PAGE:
Published January 1, 1992 by Ablex Publishing .
Written in EnglishRead online
|Contributions||Joyce Many (Editor), Carole Cox (Editor)|
|The Physical Object|
|Number of Pages||283|
Download Reader Stance and Literary Understanding
Buy used On clicking this link, a new layer will be open. $ On clicking this link, a new layer will be open. Condition: Used - Good. Used - Good. Book Condition: Good Softcover. Moderate soiling and shelfwear to covers, including a crease.
Pages clean and tight in binding. Pictures available upon : Joyce Many. Reader stance and literary understanding: exploring the theories, research - Joyce Many, Carole Cox - Google Books This book presents background information on the current literary theory.
Reader Stance and Literary Understanding book Stance and Literary Understanding Exploring the Theories, Research, and Practice Print Flyer. STANCE TOWARDS A LITERARY WORK: APPLYING THE TRANSACTIONAL THEORY TO CHILDREN'S RESPONSES.
The purpose of this study was to examine childrens’ responses to a literary work from a reader response perspective, specifically the concepts of stance and personal meaningfulness drawn from Rosenblatt's () transactional by: Examines children's responses to nine works of realistic literature and film.
Finds (1) between-text differences for stance and understanding; (2) book and film differences for stance but not for understanding; (3) most responses were written from an aesthetic stance; and (4) the use of an aesthetic stance is associated with significantly higher levels of by: Yet there is a sense of an idealized reader, someone I call the Platonic Reader.
He (though in the real world, it is more likely “she”) reads the best of the best of current (literary) releases with perhaps a smattering of high-brow non-fiction. He attends book signings on a weekly basis. We tend to see 'readerly' more in genre fiction like adventure, romance and thrillers, where the author dictates your experience as a reader.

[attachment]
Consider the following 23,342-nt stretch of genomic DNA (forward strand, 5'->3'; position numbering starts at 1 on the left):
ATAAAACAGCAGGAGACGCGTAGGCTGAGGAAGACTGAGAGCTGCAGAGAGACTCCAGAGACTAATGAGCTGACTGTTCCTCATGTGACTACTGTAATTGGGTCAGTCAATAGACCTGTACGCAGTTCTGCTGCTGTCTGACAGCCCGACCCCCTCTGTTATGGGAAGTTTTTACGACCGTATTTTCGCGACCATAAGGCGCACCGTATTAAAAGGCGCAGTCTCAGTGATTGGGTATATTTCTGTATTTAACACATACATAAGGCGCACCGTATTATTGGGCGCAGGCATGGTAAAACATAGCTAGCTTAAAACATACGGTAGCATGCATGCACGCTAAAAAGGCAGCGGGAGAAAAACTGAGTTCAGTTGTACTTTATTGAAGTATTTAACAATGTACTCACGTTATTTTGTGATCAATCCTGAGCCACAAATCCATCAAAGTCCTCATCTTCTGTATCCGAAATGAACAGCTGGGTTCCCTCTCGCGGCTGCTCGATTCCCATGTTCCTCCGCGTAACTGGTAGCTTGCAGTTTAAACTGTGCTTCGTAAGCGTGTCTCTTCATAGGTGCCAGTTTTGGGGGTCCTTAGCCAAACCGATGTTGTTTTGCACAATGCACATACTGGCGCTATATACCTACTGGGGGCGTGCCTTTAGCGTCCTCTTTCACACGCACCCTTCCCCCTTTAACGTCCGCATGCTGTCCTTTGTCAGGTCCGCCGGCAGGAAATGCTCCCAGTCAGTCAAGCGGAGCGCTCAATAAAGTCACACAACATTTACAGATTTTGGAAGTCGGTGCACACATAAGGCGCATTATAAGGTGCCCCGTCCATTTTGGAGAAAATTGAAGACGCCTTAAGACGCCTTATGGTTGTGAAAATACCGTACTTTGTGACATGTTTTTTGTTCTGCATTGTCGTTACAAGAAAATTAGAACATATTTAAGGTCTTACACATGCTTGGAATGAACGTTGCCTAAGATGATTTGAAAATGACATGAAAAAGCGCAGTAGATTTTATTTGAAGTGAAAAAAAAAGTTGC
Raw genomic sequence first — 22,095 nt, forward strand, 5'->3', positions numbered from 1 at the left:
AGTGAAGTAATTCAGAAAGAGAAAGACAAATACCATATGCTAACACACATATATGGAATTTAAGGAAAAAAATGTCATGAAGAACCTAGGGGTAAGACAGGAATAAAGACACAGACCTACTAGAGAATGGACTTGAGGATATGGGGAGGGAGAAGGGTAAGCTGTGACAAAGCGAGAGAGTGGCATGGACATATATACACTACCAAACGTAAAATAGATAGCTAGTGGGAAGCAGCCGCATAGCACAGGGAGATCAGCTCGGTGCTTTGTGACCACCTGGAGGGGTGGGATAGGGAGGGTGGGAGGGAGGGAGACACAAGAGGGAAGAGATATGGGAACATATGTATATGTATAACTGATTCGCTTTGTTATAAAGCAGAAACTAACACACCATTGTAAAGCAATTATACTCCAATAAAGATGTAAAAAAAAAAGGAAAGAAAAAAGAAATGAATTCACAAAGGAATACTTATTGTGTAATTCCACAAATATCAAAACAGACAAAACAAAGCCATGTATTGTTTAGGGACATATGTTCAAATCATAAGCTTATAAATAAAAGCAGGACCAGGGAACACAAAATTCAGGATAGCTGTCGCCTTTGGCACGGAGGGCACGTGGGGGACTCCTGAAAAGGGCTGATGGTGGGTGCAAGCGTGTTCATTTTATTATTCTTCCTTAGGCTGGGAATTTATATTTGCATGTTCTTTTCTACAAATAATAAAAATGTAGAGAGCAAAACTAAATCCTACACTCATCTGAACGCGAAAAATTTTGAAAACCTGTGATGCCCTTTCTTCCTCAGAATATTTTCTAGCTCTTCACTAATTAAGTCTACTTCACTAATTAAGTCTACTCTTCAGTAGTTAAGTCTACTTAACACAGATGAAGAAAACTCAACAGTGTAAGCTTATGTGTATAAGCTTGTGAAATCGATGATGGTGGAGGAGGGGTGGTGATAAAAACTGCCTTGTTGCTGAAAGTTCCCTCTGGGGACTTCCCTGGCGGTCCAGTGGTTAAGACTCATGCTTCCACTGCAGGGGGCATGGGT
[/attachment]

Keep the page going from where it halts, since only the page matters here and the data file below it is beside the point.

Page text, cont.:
Literary Author: Liz Bury. A Reader’s Guide to Contemporary Literary Theory RAMAN SELDEN PETER WIDDOWSON PETER BROOKER Fifth edition A Reader’s Guide to Contemporary Literary Theoryis a classic introduction to the ever-evolving field of modern literary theory, now expanded and updated in its fifth edition.
This book presents. informational text and a literary text differ is in the appropriate approach or stance the reader should take during the evocation. The stance a reader takes indicates the focus of attention when evoking a text. An efferent stance indicates the reader is directing his attention toward the information that is to be taken away during a reading event.
(1) "Our understanding of the book as a reader" is a rather nebulous concept; I've no idea what it means. "A reader" as opposed to what.
(2) Why a given format should affect the interpretation of the novel is unclear. Reader-response suggests that the role of the reader is essential to the meaning of a text, for only in the reading experience does the literary work come alive. Understanding and critiquing the books that line the bookshelves of the world's readers is no easy task.
Some of the greatest minds in academia and literary criticism, as well as writers themselves, have attempted to define what makes good literature, or just what makes literature. This book presents background information on the current literary theory known as reader response and examines ways in which response and the teaching of literature has been researched and the findings of that research.
The effect of reader stance on students' personal understanding of literature. In McCormick, S., Zutell, J. (Eds.), Literacy theory and research: Analyses from multiple paradigms (pp. 51 – 63). Thirty-ninth Yearbook of the National Reading Conference.
Chicago, IL: National Reading Conference. Google ScholarCited by: But for the reader, personification provides yet another way to understand the author’s intent.